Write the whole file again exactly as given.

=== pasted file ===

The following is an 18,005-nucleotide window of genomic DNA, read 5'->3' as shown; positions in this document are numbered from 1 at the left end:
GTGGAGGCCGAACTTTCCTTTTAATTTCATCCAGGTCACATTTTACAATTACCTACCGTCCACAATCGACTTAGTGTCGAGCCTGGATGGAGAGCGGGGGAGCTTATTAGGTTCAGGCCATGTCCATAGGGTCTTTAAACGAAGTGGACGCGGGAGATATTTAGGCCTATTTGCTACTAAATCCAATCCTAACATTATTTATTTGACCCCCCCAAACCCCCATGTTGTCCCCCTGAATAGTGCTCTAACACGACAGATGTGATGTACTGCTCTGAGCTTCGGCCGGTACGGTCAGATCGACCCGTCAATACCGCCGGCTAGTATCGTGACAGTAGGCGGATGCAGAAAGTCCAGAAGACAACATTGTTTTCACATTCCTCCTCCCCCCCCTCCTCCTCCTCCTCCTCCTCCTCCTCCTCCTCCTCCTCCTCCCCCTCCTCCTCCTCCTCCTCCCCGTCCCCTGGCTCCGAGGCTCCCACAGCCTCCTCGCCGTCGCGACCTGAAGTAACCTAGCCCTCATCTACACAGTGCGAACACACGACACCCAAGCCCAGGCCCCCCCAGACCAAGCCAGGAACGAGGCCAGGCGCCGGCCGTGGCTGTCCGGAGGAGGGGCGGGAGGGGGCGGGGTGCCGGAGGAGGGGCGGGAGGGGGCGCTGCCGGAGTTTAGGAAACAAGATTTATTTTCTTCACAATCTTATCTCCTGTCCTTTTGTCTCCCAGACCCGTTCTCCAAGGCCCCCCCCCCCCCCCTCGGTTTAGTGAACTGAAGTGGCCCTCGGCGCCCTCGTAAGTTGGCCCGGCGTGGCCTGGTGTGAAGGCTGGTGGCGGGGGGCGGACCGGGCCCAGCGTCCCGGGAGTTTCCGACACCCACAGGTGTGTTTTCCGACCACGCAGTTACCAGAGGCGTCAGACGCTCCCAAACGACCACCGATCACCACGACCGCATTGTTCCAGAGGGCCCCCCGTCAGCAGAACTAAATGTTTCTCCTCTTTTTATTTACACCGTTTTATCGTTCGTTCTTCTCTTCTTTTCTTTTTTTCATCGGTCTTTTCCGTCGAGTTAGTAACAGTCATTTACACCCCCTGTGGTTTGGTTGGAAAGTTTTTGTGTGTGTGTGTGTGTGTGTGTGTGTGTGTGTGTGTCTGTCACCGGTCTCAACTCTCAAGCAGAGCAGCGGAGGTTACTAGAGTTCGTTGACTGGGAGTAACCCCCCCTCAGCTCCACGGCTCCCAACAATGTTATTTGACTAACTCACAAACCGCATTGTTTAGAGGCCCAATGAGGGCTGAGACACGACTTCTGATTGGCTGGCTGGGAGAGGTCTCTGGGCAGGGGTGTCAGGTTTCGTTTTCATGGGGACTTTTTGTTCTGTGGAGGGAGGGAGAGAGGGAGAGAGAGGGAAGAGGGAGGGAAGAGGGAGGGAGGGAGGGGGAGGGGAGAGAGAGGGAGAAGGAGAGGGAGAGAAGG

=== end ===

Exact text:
The following is an 18,005-nucleotide window of genomic DNA, read 5'->3' as shown; positions in this document are numbered from 1 at the left end:
GTGGAGGCCGAACTTTCCTTTTAATTTCATCCAGGTCACATTTTACAATTACCTACCGTCCACAATCGACTTAGTGTCGAGCCTGGATGGAGAGCGGGGGAGCTTATTAGGTTCAGGCCATGTCCATAGGGTCTTTAAACGAAGTGGACGCGGGAGATATTTAGGCCTATTTGCTACTAAATCCAATCCTAACATTATTTATTTGACCCCCCCAAACCCCCATGTTGTCCCCCTGAATAGTGCTCTAACACGACAGATGTGATGTACTGCTCTGAGCTTCGGCCGGTACGGTCAGATCGACCCGTCAATACCGCCGGCTAGTATCGTGACAGTAGGCGGATGCAGAAAGTCCAGAAGACAACATTGTTTTCACATTCCTCCTCCCCCCCCTCCTCCTCCTCCTCCTCCTCCTCCTCCTCCTCCTCCTCCTCCCCCTCCTCCTCCTCCTCCTCCCCGTCCCCTGGCTCCGAGGCTCCCACAGCCTCCTCGCCGTCGCGACCTGAAGTAACCTAGCCCTCATCTACACAGTGCGAACACACGACACCCAAGCCCAGGCCCCCCCAGACCAAGCCAGGAACGAGGCCAGGCGCCGGCCGTGGCTGTCCGGAGGAGGGGCGGGAGGGGGCGGGGTGCCGGAGGAGGGGCGGGAGGGGGCGCTGCCGGAGTTTAGGAAACAAGATTTATTTTCTTCACAATCTTATCTCCTGTCCTTTTGTCTCCCAGACCCGTTCTCCAAGGCCCCCCCCCCCCCCCTCGGTTTAGTGAACTGAAGTGGCCCTCGGCGCCCTCGTAAGTTGGCCCGGCGTGGCCTGGTGTGAAGGCTGGTGGCGGGGGGCGGACCGGGCCCAGCGTCCCGGGAGTTTCCGACACCCACAGGTGTGTTTTCCGACCACGCAGTTACCAGAGGCGTCAGACGCTCCCAAACGACCACCGATCACCACGACCGCATTGTTCCAGAGGGCCCCCCGTCAGCAGAACTAAATGTTTCTCCTCTTTTTATTTACACCGTTTTATCGTTCGTTCTTCTCTTCTTTTCTTTTTTTCATCGGTCTTTTCCGTCGAGTTAGTAACAGTCATTTACACCCCCTGTGGTTTGGTTGGAAAGTTTTTGTGTGTGTGTGTGTGTGTGTGTGTGTGTGTGTGTGTCTGTCACCGGTCTCAACTCTCAAGCAGAGCAGCGGAGGTTACTAGAGTTCGTTGACTGGGAGTAACCCCCCCTCAGCTCCACGGCTCCCAACAATGTTATTTGACTAACTCACAAACCGCATTGTTTAGAGGCCCAATGAGGGCTGAGACACGACTTCTGATTGGCTGGCTGGGAGAGGTCTCTGGGCAGGGGTGTCAGGTTTCGTTTTCATGGGGACTTTTTGTTCTGTGGAGGGAGGGAGAGAGGGAGAGAGAGGGAAGAGGGAGGGAAGAGGGAGGGAGGGAGGGGGAGGGGAGAGAGAGGGAGAAGGAGAGGGAGAGAAGG